Contract - March 2009 - (Page 32)

material on the green Wilson Butler takes sophistication to the high seas with the Lawn Club on the Celebrity Solstice cruise ship By AnnMarie Marano course—about a foot or more of sand. However, the uppermost deck of a cruise ship couldn’t afford to hold that much weight. Their calculations told them the deck could withstand approximately 6 in. of soil. So along with landscape architect The Waterfield Design Group of Winchester, Mass., and the University of Florida, Wilson Butler set up a testing program and spent months looking at different profile depths and soils. In the end, a sand-based mixed soil, with a ceramic shell that has been fired and puffed up to make it feel like a pumice stone, was chosen. The soil is lightweight and drains well while still holding a sufficient amount of moisture. The depth of the entire profile is 125 mm., including a drainage board, the special “custom blended growing medium,” and the sod (a Bermuda grass called Cynodon dactylon). “It needed to withstand at least 22.5 degrees Celsius, high winds, and an irrigation system that could irrigate from below as well as above,” Dennis J. Dale , ASLA, director, Waterfield Design Group, says of the lawn. “It had to be able to be installed and removed easily too. It can be ripped out and replaced.” The profile has a finished steel plate at the bottom. “We also didn’t want to use too much irrigation water. We wanted to make sure the water we used was minimal and that it could be recycled (which it is). The grass also had to be very salt-tolerant,” Butler explains. Plans to feature Lawn Clubs on future Celebrity Cruise ships are in the works. “The Lawn Club is extremely restful,” says Butler, “And offers a great diversion from the typical cruise-ship activities.” Give us your feedback on this story at Robert Benson Photography. When the designers for Celebrity Solstice—the premiere ship for Celebrity Cruise Lines—were brainstorming possible uses for the outer decks, they knew they wanted to find something appealing and distinctive for the brand. They eventually used the springboard of “golfing activities” to create the Lawn Club, located on the ship’s highest deck, featuring real grass where guests can enjoy bocce ball, cricket, crochet, and, of course, golf. “The whole notion was to give it the ambience of a traditional lawn club with a British colonial character, offering a variety of activities,” says Scott Butler, a director at Boston-based Wilson Butler Architects. But with the new venture came challenges. According to Butler, there is typically a pretty thick profile to support grass or green on a golf 32 contract march 2009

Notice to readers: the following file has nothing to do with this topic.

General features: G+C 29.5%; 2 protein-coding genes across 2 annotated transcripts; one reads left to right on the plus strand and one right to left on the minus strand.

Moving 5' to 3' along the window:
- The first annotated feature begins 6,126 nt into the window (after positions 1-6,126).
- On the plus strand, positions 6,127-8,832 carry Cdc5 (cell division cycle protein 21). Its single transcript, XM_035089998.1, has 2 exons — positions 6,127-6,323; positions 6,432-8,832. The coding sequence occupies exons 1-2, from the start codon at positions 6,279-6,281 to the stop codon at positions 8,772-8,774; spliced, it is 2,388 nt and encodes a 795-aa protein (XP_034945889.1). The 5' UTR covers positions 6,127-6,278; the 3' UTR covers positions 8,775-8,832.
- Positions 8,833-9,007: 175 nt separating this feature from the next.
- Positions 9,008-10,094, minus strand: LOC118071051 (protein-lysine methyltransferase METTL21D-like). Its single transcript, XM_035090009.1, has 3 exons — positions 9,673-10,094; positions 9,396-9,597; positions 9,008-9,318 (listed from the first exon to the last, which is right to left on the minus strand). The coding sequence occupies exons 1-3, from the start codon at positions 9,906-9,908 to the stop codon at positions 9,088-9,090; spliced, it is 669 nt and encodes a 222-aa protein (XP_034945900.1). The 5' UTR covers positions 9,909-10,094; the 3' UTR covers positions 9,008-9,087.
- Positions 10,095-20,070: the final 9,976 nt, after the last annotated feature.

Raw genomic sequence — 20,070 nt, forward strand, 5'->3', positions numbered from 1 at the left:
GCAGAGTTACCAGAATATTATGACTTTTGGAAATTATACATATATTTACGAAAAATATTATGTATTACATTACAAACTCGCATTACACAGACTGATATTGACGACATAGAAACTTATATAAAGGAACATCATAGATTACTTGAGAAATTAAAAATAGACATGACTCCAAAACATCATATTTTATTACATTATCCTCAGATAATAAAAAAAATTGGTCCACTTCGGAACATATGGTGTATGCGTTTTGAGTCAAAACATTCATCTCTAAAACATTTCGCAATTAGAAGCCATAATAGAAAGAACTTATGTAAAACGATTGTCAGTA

Table of Contents for the Digital Edition of Contract - March 2009

Contract - March 2009
Color Therapy
On The Green
Shifting First Cost Mentalities
Eco Chic
Realm of Possibility
Favorite Table
About Face
Seeing Is Believing
Domestic Partnership
Designers Rate: Occasional Tables
Behind Business Development
Ad Index

Contract - March 2009